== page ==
The Independent reports:
The existence of this policy, rumoured and disputed for many years, has now been confirmed for the first time by former CIA officials. Unknown to the artists, the new American art was secretly promoted under a policy known as the “long leash” – arrangements similar in some ways to the indirect CIA backing of the journal Encounter, edited by Stephen Spender. […]
The connection is not quite as odd as it might appear. At this time the new agency, staffed mainly by Yale and Harvard graduates, many of whom collected art and wrote novels in their spare time, was a haven of liberalism when compared with a political world dominated by McCarthy or with J Edgar Hoover’s FBI. If any official institution was in a position to celebrate the collection of Leninists, Trotskyites and heavy drinkers that made up the New York School, it was the CIA.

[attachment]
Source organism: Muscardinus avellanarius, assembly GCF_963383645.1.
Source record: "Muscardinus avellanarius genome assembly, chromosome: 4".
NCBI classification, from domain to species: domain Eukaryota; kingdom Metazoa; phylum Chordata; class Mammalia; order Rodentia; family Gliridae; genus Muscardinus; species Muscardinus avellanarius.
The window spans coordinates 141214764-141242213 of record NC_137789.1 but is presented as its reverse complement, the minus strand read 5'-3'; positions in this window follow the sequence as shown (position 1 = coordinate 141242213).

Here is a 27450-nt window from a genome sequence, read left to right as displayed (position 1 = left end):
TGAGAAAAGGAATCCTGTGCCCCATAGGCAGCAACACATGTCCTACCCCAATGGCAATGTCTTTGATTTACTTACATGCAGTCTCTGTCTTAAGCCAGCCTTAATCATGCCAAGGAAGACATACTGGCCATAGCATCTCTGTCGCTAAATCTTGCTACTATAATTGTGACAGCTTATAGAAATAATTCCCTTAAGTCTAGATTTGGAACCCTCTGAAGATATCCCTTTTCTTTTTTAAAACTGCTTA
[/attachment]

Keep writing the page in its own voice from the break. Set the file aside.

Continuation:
Until now there has been no first-hand evidence to prove that this connection was made, but for the first time a former case officer, Donald Jameson, has broken the silence. Yes, he says, the agency saw Abstract Expressionism as an opportunity, and yes, it ran with it.
Full Story: Independent: Modern art was CIA ‘weapon’
See also: coverage of the old rumors from Disinfo and The New Yorker
Image: Jackson Pollock, Lavender Mist, 1950. Photo by Detlef Schobert
November 9, 2010 at 3:19 pm
The fiends!!! The CIA has done some pretty sketchy things, from dosing people with psychedelics unawares to attempting to assassinate Fidel Castro’s beard, but even I never thought they’d sink to the level of promoting abstract expressionism!!